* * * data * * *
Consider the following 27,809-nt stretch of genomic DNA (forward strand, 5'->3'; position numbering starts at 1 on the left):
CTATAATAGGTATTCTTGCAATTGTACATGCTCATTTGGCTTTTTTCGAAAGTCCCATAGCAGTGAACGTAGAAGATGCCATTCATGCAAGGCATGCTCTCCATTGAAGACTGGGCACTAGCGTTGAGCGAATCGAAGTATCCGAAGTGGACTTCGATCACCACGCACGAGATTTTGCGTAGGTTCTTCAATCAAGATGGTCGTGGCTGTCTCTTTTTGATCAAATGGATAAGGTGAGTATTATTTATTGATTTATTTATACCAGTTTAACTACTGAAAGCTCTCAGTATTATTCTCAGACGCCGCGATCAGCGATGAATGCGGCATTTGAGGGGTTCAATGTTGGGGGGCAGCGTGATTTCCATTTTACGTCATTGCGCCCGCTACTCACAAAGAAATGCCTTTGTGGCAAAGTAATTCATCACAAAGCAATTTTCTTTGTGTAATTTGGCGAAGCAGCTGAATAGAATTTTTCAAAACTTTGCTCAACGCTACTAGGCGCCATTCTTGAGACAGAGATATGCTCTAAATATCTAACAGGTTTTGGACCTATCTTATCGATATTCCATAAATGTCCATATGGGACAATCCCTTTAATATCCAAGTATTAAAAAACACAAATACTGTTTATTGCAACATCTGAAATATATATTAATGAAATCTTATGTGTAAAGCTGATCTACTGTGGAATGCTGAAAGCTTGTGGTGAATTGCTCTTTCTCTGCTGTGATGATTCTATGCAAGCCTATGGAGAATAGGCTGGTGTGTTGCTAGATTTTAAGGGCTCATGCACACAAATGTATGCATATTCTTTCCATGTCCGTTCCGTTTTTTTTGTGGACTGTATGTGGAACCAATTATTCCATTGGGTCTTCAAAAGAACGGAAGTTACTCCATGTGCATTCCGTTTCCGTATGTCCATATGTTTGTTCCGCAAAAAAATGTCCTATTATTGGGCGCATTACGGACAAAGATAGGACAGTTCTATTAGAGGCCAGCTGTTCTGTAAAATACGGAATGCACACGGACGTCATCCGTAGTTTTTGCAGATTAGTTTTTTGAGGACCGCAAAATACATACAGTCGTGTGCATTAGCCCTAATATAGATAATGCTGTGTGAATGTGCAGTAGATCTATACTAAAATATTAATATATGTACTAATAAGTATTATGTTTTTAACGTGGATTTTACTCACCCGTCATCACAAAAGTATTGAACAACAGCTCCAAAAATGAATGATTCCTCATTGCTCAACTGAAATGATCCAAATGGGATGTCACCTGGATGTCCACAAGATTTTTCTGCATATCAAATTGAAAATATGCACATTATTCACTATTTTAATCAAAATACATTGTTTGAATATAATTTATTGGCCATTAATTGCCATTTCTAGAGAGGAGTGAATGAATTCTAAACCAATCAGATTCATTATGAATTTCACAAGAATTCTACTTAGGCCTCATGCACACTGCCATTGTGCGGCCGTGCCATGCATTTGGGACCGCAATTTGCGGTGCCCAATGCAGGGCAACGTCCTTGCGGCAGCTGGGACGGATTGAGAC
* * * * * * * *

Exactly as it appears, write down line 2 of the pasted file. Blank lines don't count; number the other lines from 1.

CTATAATAGGTATTCTTGCAATTGTACATGCTCATTTGGCTTTTTTCGAAAGTCCCATAGCAGTGAACGTAGAAGATGCCATTCATGCAAGGCATGCTCTCCATTGAAGACTGGGCACTAGCGTTGAGCGAATCGAAGTATCCGAAGTGGACTTCGATCACCACGCACGAGATTTTGCGTAGGTTCTTCAATCAAGATGGTCGTGGCTGTCTCTTTTTGATCAAATGGATAAGGTGAGTATTATTTATTGATTTATTTATACCAGTTTAACTACTGAAAGCTCTCAGTATTATTCTCAGACGCCGCGATCAGCGATGAATGCGGCATTTGAGGGGTTCAATGTTGGGGGGCAGCGTGATTTCCATTTTACGTCATTGCGCCCGCTACTCACAAAGAAATGCCTTTGTGGCAAAGTAATTCATCACAAAGCAATTTTCTTTGTGTAATTTGGCGAAGCAGCTGAATAGAATTTTTCAAAACTTTGCTCAACGCTACTAGGCGCCATTCTTGAGACAGAGATATGCTCTAAATATCTAACAGGTTTTGGACCTATCTTATCGATATTCCATAAATGTCCATATGGGACAATCCCTTTAATATCCAAGTATTAAAAAACACAAATACTGTTTATTGCAACATCTGAAATATATATTAATGAAATCTTATGTGTAAAGCTGATCTACTGTGGAATGCTGAAAGCTTGTGGTGAATTGCTCTTTCTCTGCTGTGATGATTCTATGCAAGCCTATGGAGAATAGGCTGGTGTGTTGCTAGATTTTAAGGGCTCATGCACACAAATGTATGCATATTCTTTCCATGTCCGTTCCGTTTTTTTTGTGGACTGTATGTGGAACCAATTATTCCATTGGGTCTTCAAAAGAACGGAAGTTACTCCATGTGCATTCCGTTTCCGTATGTCCATATGTTTGTTCCGCAAAAAAATGTCCTATTATTGGGCGCATTACGGACAAAGATAGGACAGTTCTATTAGAGGCCAGCTGTTCTGTAAAATACGGAATGCACACGGACGTCATCCGTAGTTTTTGCAGATTAGTTTTTTGAGGACCGCAAAATACATACAGTCGTGTGCATTAGCCCTAATATAGATAATGCTGTGTGAATGTGCAGTAGATCTATACTAAAATATTAATATATGTACTAATAAGTATTATGTTTTTAACGTGGATTTTACTCACCCGTCATCACAAAAGTATTGAACAACAGCTCCAAAAATGAATGATTCCTCATTGCTCAACTGAAATGATCCAAATGGGATGTCACCTGGATGTCCACAAGATTTTTCTGCATATCAAATTGAAAATATGCACATTATTCACTATTTTAATCAAAATACATTGTTTGAATATAATTTATTGGCCATTAATTGCCATTTCTAGAGAGGAGTGAATGAATTCTAAACCAATCAGATTCATTATGAATTTCACAAGAATTCTACTTAGGCCTCATGCACACTGCCATTGTGCGGCCGTGCCATGCATTTGGGACCGCAATTTGCGGTGCCCAATGCAGGGCAACGTCCTTGCGGCAGCTGGGACGGATTGAGAC